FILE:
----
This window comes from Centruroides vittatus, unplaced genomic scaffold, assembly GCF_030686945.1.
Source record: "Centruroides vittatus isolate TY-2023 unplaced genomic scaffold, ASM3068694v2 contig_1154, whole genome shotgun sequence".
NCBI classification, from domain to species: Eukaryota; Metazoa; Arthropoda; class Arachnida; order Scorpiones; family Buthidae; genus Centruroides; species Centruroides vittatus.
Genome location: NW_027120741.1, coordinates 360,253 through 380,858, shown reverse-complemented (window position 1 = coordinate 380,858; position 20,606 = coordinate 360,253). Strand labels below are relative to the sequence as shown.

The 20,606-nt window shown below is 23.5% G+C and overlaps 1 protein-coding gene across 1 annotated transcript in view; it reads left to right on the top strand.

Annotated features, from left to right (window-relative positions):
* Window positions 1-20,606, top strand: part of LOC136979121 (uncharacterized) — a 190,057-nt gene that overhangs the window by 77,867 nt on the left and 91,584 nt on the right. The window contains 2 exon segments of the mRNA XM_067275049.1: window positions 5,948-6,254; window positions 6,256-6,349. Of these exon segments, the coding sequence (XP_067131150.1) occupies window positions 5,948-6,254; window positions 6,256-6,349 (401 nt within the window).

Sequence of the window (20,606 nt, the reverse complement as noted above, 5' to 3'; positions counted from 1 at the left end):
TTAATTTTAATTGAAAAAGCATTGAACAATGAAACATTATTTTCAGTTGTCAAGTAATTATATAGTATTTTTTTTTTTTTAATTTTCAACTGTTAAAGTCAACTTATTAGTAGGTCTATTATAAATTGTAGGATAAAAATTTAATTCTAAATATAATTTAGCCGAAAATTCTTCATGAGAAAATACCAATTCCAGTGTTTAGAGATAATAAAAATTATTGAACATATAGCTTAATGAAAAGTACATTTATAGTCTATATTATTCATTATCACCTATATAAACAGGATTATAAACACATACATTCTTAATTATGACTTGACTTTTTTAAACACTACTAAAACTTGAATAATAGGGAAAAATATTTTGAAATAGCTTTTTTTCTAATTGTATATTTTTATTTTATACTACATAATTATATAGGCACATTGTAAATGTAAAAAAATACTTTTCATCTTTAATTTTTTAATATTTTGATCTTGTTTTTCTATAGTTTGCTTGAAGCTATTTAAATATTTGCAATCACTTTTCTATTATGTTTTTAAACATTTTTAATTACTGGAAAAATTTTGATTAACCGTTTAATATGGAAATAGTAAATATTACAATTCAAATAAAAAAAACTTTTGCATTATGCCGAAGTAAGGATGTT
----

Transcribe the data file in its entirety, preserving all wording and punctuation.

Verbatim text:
This window comes from Centruroides vittatus, unplaced genomic scaffold, assembly GCF_030686945.1.
Source record: "Centruroides vittatus isolate TY-2023 unplaced genomic scaffold, ASM3068694v2 contig_1154, whole genome shotgun sequence".
NCBI classification, from domain to species: Eukaryota; Metazoa; Arthropoda; class Arachnida; order Scorpiones; family Buthidae; genus Centruroides; species Centruroides vittatus.
Genome location: NW_027120741.1, coordinates 360,253 through 380,858, shown reverse-complemented (window position 1 = coordinate 380,858; position 20,606 = coordinate 360,253). Strand labels below are relative to the sequence as shown.

The 20,606-nt window shown below is 23.5% G+C and overlaps 1 protein-coding gene across 1 annotated transcript in view; it reads left to right on the top strand.

Annotated features, from left to right (window-relative positions):
* Window positions 1-20,606, top strand: part of LOC136979121 (uncharacterized) — a 190,057-nt gene that overhangs the window by 77,867 nt on the left and 91,584 nt on the right. The window contains 2 exon segments of the mRNA XM_067275049.1: window positions 5,948-6,254; window positions 6,256-6,349. Of these exon segments, the coding sequence (XP_067131150.1) occupies window positions 5,948-6,254; window positions 6,256-6,349 (401 nt within the window).

Sequence of the window (20,606 nt, the reverse complement as noted above, 5' to 3'; positions counted from 1 at the left end):
TTAATTTTAATTGAAAAAGCATTGAACAATGAAACATTATTTTCAGTTGTCAAGTAATTATATAGTATTTTTTTTTTTTTAATTTTCAACTGTTAAAGTCAACTTATTAGTAGGTCTATTATAAATTGTAGGATAAAAATTTAATTCTAAATATAATTTAGCCGAAAATTCTTCATGAGAAAATACCAATTCCAGTGTTTAGAGATAATAAAAATTATTGAACATATAGCTTAATGAAAAGTACATTTATAGTCTATATTATTCATTATCACCTATATAAACAGGATTATAAACACATACATTCTTAATTATGACTTGACTTTTTTAAACACTACTAAAACTTGAATAATAGGGAAAAATATTTTGAAATAGCTTTTTTTCTAATTGTATATTTTTATTTTATACTACATAATTATATAGGCACATTGTAAATGTAAAAAAATACTTTTCATCTTTAATTTTTTAATATTTTGATCTTGTTTTTCTATAGTTTGCTTGAAGCTATTTAAATATTTGCAATCACTTTTCTATTATGTTTTTAAACATTTTTAATTACTGGAAAAATTTTGATTAACCGTTTAATATGGAAATAGTAAATATTACAATTCAAATAAAAAAAACTTTTGCATTATGCCGAAGTAAGGATGTT